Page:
Section author: Eloy Retamino <retamino@ugr.es>

Launching an Experiment from the Virtual Coach

Starting the Virtual Coach

Local source installation

In case you have installed NRP from the source, there is a special alias for running the Virtual Coach. For this alias to work, $HBP/user-scripts/nrp_aliases has to be sourced in your bash.rc. The configure_nrp script takes care of that automatically. The Virtual Coach alias is cle-virtual-coach and can be run in three different ways:

There are different ways to start a Virtual Coach instance. With a local NRP install you can use the alias cle-virtual-coach in three different ways:

  1. Launch a Jupyter Notebook session

    To launch a Jupyter Notebook session just run cle-virtual-coach jupyter notebook in a terminal. Of course, Jupyter Notebook has to be installed prior.

  2. Launch an interactive python interpreter session

    To launch an interactive python interpreter session just run cle-virtual-coach python in a terminal.

  3. Launch a python script with arguments

    To launch a python script foo.py with arguments a b c just run cle-virtual-coach foo.py a b c.

This information is also available in the alias help cle-virtual-coach -h.

Local Docker installation

You can also use Virtual Coach with the local Docker installation. In order to do that, you should follow these steps:

  1. Install the latest NRP Docker version with the command of ./nrp_installer.sh install latest the script exposes port 8888 by default for the Jupyter.

  2. Run ./nrp_installer.sh connect_backend which opens a terminal inside backend container.

  3. Run the command of cle-virtual-coach jupyter notebook "--ip=0.0.0.0" inside backend container to start Jupyter.

This will give you a URL like http://localhost:8888/?token=f027e20b23dd04d34ec827c6ff8ee402ccdf4c775d440766 that you should open with your browser.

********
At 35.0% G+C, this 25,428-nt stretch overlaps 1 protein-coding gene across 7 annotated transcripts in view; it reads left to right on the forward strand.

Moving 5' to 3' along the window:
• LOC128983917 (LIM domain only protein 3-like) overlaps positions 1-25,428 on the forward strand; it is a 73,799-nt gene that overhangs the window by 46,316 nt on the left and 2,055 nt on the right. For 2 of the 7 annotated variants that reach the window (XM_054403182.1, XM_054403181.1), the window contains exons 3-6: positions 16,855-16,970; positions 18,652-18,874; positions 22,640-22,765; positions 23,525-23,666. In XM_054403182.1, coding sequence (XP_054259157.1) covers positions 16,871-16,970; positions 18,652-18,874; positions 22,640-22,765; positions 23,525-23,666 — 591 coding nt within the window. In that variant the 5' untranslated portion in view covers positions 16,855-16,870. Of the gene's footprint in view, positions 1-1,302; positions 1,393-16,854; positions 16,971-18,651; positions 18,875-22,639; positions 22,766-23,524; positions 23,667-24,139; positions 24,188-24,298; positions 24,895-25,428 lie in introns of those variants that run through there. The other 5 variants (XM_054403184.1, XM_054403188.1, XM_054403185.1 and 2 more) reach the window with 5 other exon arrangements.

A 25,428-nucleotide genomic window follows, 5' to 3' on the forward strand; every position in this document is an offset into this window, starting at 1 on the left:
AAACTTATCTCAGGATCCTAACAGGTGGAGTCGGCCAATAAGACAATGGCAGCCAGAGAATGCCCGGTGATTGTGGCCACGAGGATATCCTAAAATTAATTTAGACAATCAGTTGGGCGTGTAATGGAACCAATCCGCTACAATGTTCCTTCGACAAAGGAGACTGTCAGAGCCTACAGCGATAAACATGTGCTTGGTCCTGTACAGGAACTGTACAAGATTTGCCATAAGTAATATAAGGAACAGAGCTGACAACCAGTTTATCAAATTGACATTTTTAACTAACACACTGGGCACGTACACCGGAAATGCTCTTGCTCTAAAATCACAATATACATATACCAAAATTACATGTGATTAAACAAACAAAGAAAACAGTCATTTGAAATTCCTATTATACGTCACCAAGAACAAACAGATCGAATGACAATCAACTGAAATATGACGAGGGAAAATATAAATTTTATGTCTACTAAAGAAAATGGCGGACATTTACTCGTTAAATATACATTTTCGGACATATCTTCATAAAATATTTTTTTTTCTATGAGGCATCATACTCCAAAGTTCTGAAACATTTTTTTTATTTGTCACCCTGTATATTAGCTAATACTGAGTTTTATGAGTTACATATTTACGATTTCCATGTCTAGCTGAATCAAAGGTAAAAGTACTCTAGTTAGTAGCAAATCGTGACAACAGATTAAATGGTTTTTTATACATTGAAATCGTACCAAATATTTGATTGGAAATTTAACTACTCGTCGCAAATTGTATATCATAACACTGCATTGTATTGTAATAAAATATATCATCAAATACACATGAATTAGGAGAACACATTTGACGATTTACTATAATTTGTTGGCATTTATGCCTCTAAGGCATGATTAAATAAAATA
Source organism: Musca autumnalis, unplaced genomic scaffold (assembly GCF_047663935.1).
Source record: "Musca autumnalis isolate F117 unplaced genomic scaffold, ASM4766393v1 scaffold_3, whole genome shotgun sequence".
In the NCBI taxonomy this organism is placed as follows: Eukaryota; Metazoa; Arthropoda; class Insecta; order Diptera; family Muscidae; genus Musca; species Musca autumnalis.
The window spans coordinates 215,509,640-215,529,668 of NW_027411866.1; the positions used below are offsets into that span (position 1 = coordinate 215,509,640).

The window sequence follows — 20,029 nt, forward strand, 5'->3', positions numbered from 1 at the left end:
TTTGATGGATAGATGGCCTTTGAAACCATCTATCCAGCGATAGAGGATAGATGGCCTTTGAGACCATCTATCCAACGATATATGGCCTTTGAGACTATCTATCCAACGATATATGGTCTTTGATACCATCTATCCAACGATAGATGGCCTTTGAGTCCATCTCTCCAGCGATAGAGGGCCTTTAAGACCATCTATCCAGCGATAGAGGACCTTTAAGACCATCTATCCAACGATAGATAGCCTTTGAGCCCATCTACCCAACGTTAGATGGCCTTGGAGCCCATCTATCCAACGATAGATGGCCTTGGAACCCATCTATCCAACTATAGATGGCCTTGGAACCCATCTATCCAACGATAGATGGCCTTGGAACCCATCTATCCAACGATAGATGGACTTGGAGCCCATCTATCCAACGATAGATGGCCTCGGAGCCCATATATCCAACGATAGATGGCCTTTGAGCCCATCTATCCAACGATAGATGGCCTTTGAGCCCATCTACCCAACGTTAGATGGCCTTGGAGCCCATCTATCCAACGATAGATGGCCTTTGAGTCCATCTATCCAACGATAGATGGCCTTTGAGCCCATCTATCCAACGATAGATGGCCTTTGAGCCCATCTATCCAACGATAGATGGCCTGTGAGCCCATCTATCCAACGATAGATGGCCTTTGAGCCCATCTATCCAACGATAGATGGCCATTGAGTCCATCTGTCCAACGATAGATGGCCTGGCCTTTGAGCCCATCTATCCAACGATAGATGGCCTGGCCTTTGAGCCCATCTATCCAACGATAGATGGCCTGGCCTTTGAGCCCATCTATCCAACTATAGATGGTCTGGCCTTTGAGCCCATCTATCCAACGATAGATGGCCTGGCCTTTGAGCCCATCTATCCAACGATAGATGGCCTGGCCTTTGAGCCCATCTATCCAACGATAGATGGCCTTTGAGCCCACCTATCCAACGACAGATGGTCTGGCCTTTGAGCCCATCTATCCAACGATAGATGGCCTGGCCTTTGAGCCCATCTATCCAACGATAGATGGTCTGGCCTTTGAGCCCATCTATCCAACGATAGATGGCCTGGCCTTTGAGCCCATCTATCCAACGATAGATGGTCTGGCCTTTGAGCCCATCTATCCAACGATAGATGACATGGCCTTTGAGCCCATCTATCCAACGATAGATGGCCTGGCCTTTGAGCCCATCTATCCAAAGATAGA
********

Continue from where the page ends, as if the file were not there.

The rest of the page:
If you want to specify another port for Jupyter, above steps changes as follow:

  1. When installing nrp you need to add -np/--notebook_port <port_number> to install command. For example, the command of ./nrp_installer.sh -np 9875 install latest will install nrp with port 9875 to be exposed for Jupyter.

  2. Run ./nrp_installer.sh connect_backend which opens a terminal inside backend container.

  3. Run the command of cle-virtual-coach jupyter notebook "--ip=0.0.0.0" --port=9875 inside backend container to start Jupyter on port specified in step 1. This command yields a URL that allow you to access the Jupyter notebook run on the container.

To test the proper installation, create a new notebook and run this line of code:

from pynrp import virtual_coach

if you get no error running this cell, your Jupyter notebook is ready.

Launching a Simulation

The first thing we need to do is to import the Virtual Coach and create a VirtualCoach instance connected to an NRP server.

from pynrp.virtual_coach import VirtualCoach
vc = VirtualCoach(environment='http://localhost:9000', storage_username='nrpuser', storage_password='password')

Here we chose the local machine as the NRP server. The Virtual Coach can connect to NRP servers running in other locations by setting the environment parameter to the proper URL. For example, it is possible to connect to the NRP server running at http://148.187.149.212 by executing this command:

vc = VirtualCoach('http://148.187.149.212', oidc_username='<your-hbp-username>', oidc_password='<your-hbp-password>')

Notice that parameters storage_username and storage_password are replaced with oidc_username and oidc_password. The latter must be used when EBRAINS OIDC authentication is required, the former are used otherwise.

Note

Prior using Virtual Coach with the online NRP servers, you should login at least once to that online server with your EBRAINS account in order to give the user consent.

Once we created a VirtualCoach instance, we can use it to check out the current state of our environment. We can see a list of the available experiments to run, a list of the available servers to run experiments on, and a list of the currently running experiments.

vc.print_templates()
vc.print_available_servers()
vc.print_running_experiments()

After making sure our experiments exist and enough resources are available, we can attempt to launch an experiment. In this next section we will launch the Template Husky experiment. We first need to clone the experiment in our storage. To launch a specific experiment, we need to specify its configuration name, which we can get from the cloned experiment list.

exp_id = vc.clone_experiment_to_storage('ExDTemplateHusky')
vc.print_cloned_experiments()
sim = vc.launch_experiment(exp_id)

Launching an experiment can take some time and once it’s been successfully launched, we’ll get a Simulation Successfully Created log.

We can also make sure that the experiment has been launched by querying the Virtual Coach for currently running experiments.


Read more about the interaction with the experiment throught the Virtual Coach in the following tutorial.